Labour is putting the housing crisis front and centre of its local elections campaign with a powerful broadcast featuring those struggling with the cost of living.
The Housing Matters film is being broadcast on Tuesday evening, with voters set to go to the polls across the country in less than a month.
The party political broadcast features interviews with people recounting their experiences of the housing crisis, including a support worker who was forced to serve an eviction notice to a woman who had recently suffered a miscarriage.
An ex-serviceman, a teacher and a radiographer are among those who describe their struggles with the high cost of renting.
It was revealed earlier this year that home ownership for under-45s dropped by more than a million since the Conservatives came to power in 2010.
The English Housing Survey showed that whereas 4.46 million under-45s owned a property in 2009/10, that figure fell to 3.41 million by 2017.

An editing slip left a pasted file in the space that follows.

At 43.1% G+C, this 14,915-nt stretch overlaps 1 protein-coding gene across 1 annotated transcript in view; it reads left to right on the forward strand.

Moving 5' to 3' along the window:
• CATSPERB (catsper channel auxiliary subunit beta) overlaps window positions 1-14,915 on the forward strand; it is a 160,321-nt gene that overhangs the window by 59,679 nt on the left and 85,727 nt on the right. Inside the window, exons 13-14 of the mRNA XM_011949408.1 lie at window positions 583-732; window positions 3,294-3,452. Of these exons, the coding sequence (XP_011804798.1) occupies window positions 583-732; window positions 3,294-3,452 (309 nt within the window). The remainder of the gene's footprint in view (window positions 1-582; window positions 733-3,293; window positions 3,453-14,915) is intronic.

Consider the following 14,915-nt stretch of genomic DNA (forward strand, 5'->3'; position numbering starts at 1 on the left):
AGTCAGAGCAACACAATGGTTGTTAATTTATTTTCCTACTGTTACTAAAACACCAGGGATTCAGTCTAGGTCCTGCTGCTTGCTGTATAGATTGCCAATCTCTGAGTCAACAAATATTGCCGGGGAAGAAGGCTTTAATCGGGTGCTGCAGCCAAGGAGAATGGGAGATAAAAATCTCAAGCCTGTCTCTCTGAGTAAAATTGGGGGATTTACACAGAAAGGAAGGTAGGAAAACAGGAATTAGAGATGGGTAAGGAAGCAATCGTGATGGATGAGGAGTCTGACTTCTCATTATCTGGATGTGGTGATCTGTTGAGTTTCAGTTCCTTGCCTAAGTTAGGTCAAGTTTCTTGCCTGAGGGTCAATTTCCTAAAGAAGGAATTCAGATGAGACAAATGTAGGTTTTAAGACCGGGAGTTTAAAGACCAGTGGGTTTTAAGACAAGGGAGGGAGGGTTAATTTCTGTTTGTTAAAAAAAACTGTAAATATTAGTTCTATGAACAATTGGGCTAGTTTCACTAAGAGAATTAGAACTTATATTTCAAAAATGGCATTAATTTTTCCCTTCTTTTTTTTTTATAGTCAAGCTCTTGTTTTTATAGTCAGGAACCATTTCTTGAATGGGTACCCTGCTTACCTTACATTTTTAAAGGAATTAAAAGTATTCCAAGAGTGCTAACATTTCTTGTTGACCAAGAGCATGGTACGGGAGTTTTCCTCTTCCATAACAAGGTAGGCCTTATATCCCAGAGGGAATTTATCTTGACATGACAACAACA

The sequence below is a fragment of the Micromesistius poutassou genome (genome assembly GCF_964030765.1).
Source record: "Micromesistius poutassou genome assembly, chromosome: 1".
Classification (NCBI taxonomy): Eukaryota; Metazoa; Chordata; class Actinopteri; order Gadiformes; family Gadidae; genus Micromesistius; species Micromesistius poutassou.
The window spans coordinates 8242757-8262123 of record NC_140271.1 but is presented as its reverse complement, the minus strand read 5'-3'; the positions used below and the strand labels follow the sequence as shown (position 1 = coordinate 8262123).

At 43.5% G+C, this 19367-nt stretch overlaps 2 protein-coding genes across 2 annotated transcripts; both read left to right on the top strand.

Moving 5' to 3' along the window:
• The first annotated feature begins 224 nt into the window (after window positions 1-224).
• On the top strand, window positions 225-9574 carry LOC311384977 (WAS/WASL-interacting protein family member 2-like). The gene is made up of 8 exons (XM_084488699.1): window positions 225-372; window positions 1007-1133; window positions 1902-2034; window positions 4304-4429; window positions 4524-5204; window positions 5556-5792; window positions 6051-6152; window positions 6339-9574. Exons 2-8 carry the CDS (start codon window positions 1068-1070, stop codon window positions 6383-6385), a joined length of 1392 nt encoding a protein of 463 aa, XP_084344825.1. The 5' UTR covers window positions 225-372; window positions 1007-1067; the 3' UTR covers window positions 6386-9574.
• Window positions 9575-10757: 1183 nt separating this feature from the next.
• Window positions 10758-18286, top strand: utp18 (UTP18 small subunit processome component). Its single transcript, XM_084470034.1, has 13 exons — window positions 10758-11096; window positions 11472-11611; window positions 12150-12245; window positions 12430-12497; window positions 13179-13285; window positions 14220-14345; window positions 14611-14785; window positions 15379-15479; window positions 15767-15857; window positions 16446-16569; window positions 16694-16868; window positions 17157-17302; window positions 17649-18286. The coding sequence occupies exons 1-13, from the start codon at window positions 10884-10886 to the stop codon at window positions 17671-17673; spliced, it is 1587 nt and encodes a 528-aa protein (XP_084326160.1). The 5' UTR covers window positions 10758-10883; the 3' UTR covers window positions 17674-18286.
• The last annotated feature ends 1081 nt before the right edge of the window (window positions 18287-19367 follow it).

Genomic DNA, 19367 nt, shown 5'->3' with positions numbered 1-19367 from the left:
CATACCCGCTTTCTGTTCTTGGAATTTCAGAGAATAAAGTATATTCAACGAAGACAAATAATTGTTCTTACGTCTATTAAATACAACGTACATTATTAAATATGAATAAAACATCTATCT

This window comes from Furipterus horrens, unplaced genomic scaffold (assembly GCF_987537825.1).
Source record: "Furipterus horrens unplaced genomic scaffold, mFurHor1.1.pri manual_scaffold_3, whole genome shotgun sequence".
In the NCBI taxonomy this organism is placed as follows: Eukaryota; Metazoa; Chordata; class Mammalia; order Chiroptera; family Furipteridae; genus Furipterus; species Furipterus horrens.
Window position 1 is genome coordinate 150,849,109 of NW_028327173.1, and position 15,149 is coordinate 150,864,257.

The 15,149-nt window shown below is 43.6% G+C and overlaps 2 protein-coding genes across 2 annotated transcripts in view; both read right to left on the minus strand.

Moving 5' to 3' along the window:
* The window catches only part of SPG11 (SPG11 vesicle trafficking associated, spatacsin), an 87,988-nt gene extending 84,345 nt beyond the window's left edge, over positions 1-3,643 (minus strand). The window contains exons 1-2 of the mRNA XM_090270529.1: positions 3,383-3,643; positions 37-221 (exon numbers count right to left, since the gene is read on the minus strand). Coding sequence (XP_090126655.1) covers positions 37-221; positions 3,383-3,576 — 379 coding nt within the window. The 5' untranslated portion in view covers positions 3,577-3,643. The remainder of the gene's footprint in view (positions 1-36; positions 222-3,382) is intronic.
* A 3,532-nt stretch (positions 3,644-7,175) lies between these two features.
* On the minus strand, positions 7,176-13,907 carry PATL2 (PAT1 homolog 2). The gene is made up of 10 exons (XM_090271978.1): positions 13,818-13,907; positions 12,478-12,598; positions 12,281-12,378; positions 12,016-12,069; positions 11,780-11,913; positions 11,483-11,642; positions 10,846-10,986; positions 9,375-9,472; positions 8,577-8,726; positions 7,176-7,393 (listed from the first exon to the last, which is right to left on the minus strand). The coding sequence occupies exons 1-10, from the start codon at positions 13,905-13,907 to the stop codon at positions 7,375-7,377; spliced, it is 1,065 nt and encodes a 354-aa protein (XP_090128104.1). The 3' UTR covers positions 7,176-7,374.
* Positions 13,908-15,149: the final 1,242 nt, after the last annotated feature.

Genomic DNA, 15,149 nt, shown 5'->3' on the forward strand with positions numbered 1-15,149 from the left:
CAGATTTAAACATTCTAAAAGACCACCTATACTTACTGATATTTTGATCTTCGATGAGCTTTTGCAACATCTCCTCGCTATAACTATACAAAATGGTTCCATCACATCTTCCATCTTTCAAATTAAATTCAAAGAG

Theresa May vowed to tackle the “broken housing market” in a speech to the Conservative Party conference last year, and in the Autumn Budget it was announced that stamp-duty would be abolished for most first-time buyers.
That was calculated by the Office for Budget Responsibility would to lead to an increase in house prices, an analysis backed up by a Treasury Select Committee in a report published in January.
The local elections, due to take place on Thursday May 3, will see council seats up for grabs across England, including in the 32 London boroughs